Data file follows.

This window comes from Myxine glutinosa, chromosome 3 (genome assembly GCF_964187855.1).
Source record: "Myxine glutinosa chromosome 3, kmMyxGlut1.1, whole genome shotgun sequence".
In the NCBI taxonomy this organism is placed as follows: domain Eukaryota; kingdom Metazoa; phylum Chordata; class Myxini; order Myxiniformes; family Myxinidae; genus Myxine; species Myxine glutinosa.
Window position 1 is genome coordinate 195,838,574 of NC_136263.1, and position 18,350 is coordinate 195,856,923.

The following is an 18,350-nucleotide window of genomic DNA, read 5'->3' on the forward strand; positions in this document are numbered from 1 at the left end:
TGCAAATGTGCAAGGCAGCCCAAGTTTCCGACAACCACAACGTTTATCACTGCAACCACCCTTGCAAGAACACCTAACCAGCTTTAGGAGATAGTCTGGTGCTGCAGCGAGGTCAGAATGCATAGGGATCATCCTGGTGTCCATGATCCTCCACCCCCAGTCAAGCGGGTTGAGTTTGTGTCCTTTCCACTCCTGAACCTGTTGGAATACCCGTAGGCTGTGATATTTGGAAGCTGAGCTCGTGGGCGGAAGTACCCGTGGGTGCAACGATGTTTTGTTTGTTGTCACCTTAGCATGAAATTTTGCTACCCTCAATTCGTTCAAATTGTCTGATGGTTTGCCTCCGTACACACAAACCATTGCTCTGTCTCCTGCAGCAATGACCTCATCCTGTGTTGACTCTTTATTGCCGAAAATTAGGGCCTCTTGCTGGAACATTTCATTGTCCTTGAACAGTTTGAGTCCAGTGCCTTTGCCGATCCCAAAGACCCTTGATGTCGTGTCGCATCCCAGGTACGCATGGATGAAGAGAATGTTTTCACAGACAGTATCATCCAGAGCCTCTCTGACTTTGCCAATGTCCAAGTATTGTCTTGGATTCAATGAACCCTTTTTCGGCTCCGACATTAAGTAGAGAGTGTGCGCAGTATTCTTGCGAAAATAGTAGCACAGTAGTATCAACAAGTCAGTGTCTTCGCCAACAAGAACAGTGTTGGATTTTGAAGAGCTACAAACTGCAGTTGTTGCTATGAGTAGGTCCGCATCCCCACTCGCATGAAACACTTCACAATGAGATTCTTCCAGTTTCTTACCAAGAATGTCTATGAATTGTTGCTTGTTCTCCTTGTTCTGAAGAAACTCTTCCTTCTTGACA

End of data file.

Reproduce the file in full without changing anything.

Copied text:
This window comes from Myxine glutinosa, chromosome 3 (genome assembly GCF_964187855.1).
Source record: "Myxine glutinosa chromosome 3, kmMyxGlut1.1, whole genome shotgun sequence".
In the NCBI taxonomy this organism is placed as follows: domain Eukaryota; kingdom Metazoa; phylum Chordata; class Myxini; order Myxiniformes; family Myxinidae; genus Myxine; species Myxine glutinosa.
Window position 1 is genome coordinate 195,838,574 of NC_136263.1, and position 18,350 is coordinate 195,856,923.

The following is an 18,350-nucleotide window of genomic DNA, read 5'->3' on the forward strand; positions in this document are numbered from 1 at the left end:
TGCAAATGTGCAAGGCAGCCCAAGTTTCCGACAACCACAACGTTTATCACTGCAACCACCCTTGCAAGAACACCTAACCAGCTTTAGGAGATAGTCTGGTGCTGCAGCGAGGTCAGAATGCATAGGGATCATCCTGGTGTCCATGATCCTCCACCCCCAGTCAAGCGGGTTGAGTTTGTGTCCTTTCCACTCCTGAACCTGTTGGAATACCCGTAGGCTGTGATATTTGGAAGCTGAGCTCGTGGGCGGAAGTACCCGTGGGTGCAACGATGTTTTGTTTGTTGTCACCTTAGCATGAAATTTTGCTACCCTCAATTCGTTCAAATTGTCTGATGGTTTGCCTCCGTACACACAAACCATTGCTCTGTCTCCTGCAGCAATGACCTCATCCTGTGTTGACTCTTTATTGCCGAAAATTAGGGCCTCTTGCTGGAACATTTCATTGTCCTTGAACAGTTTGAGTCCAGTGCCTTTGCCGATCCCAAAGACCCTTGATGTCGTGTCGCATCCCAGGTACGCATGGATGAAGAGAATGTTTTCACAGACAGTATCATCCAGAGCCTCTCTGACTTTGCCAATGTCCAAGTATTGTCTTGGATTCAATGAACCCTTTTTCGGCTCCGACATTAAGTAGAGAGTGTGCGCAGTATTCTTGCGAAAATAGTAGCACAGTAGTATCAACAAGTCAGTGTCTTCGCCAACAAGAACAGTGTTGGATTTTGAAGAGCTACAAACTGCAGTTGTTGCTATGAGTAGGTCCGCATCCCCACTCGCATGAAACACTTCACAATGAGATTCTTCCAGTTTCTTACCAAGAATGTCTATGAATTGTTGCTTGTTCTCCTTGTTCTGAAGAAACTCTTCCTTCTTGACA